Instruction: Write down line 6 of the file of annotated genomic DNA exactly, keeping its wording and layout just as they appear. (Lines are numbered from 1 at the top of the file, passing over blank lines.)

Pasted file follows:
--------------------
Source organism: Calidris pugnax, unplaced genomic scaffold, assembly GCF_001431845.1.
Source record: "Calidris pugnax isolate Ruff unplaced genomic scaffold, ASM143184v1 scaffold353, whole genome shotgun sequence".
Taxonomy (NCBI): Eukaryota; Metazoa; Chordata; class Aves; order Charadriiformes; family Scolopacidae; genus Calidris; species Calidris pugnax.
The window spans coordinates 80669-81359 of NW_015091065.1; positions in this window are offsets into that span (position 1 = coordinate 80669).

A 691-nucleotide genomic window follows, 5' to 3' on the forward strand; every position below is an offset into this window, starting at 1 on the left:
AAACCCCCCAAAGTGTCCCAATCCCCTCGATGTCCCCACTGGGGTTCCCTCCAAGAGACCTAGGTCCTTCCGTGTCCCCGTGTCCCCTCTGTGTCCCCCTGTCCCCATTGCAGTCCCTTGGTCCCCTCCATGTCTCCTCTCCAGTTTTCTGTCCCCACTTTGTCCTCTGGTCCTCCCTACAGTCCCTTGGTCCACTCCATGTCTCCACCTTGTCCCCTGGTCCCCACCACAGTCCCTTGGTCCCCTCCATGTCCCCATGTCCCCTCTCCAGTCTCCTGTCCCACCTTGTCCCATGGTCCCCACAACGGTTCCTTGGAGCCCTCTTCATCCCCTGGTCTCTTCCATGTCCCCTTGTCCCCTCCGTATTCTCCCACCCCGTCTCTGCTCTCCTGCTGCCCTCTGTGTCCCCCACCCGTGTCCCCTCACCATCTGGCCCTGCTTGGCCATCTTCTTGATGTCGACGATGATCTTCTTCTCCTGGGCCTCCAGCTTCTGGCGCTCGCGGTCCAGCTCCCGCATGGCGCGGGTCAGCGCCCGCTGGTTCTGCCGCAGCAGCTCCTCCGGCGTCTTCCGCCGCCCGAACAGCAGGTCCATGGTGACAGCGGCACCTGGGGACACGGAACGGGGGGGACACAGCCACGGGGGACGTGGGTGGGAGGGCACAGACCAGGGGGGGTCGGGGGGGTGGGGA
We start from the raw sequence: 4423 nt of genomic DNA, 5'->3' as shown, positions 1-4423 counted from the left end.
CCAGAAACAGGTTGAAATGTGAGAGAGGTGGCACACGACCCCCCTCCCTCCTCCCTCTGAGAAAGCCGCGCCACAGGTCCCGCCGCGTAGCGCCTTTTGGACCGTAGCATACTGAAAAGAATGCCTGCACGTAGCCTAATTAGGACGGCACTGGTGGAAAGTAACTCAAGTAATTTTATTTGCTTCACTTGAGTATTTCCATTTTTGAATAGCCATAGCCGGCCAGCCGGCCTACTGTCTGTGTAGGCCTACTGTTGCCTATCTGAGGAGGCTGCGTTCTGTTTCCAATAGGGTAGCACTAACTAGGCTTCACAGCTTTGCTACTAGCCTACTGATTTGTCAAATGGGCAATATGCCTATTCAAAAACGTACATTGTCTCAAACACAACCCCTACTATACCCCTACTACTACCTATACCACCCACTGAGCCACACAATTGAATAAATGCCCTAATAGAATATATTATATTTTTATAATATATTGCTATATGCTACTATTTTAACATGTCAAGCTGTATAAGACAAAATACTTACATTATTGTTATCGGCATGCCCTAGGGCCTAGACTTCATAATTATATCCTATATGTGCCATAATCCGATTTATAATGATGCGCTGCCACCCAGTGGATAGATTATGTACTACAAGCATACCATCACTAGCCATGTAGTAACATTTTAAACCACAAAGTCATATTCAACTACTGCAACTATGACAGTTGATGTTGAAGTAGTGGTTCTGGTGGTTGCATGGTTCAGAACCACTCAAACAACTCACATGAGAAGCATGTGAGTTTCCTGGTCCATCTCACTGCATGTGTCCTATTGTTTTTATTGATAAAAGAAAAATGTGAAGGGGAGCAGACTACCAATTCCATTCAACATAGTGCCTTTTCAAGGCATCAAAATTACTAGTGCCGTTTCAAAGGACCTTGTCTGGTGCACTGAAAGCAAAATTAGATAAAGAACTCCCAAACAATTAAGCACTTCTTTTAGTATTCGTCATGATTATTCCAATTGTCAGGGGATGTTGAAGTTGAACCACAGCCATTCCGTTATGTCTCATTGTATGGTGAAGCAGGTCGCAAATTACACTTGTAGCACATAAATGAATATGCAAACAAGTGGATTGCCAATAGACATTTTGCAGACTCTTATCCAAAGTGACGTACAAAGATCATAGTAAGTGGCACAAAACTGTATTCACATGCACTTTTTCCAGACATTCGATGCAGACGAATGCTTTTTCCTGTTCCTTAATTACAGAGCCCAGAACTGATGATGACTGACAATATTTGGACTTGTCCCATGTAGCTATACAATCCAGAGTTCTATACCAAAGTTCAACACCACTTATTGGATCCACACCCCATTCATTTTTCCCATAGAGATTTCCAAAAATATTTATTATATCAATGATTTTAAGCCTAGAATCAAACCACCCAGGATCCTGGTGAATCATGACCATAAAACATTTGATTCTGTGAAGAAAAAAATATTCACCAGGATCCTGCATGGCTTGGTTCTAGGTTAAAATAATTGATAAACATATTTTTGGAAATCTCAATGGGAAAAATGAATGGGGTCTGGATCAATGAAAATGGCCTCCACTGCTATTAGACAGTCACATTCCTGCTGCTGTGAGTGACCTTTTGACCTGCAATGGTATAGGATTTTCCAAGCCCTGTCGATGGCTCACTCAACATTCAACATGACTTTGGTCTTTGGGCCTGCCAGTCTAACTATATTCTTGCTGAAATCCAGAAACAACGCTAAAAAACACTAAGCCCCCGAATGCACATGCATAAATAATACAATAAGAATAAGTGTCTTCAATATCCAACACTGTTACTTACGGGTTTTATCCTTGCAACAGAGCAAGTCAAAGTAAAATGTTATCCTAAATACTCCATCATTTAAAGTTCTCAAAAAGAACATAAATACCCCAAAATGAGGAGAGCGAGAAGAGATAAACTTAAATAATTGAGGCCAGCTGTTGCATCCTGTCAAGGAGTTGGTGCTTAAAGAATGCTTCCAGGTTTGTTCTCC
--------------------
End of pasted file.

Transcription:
AAACCCCCCAAAGTGTCCCAATCCCCTCGATGTCCCCACTGGGGTTCCCTCCAAGAGACCTAGGTCCTTCCGTGTCCCCGTGTCCCCTCTGTGTCCCCCTGTCCCCATTGCAGTCCCTTGGTCCCCTCCATGTCTCCTCTCCAGTTTTCTGTCCCCACTTTGTCCTCTGGTCCTCCCTACAGTCCCTTGGTCCACTCCATGTCTCCACCTTGTCCCCTGGTCCCCACCACAGTCCCTTGGTCCCCTCCATGTCCCCATGTCCCCTCTCCAGTCTCCTGTCCCACCTTGTCCCATGGTCCCCACAACGGTTCCTTGGAGCCCTCTTCATCCCCTGGTCTCTTCCATGTCCCCTTGTCCCCTCCGTATTCTCCCACCCCGTCTCTGCTCTCCTGCTGCCCTCTGTGTCCCCCACCCGTGTCCCCTCACCATCTGGCCCTGCTTGGCCATCTTCTTGATGTCGACGATGATCTTCTTCTCCTGGGCCTCCAGCTTCTGGCGCTCGCGGTCCAGCTCCCGCATGGCGCGGGTCAGCGCCCGCTGGTTCTGCCGCAGCAGCTCCTCCGGCGTCTTCCGCCGCCCGAACAGCAGGTCCATGGTGACAGCGGCACCTGGGGACACGGAACGGGGGGGACACAGCCACGGGGGACGTGGGTGGGAGGGCACAGACCAGGGGGGGTCGGGGGGGTGGGGA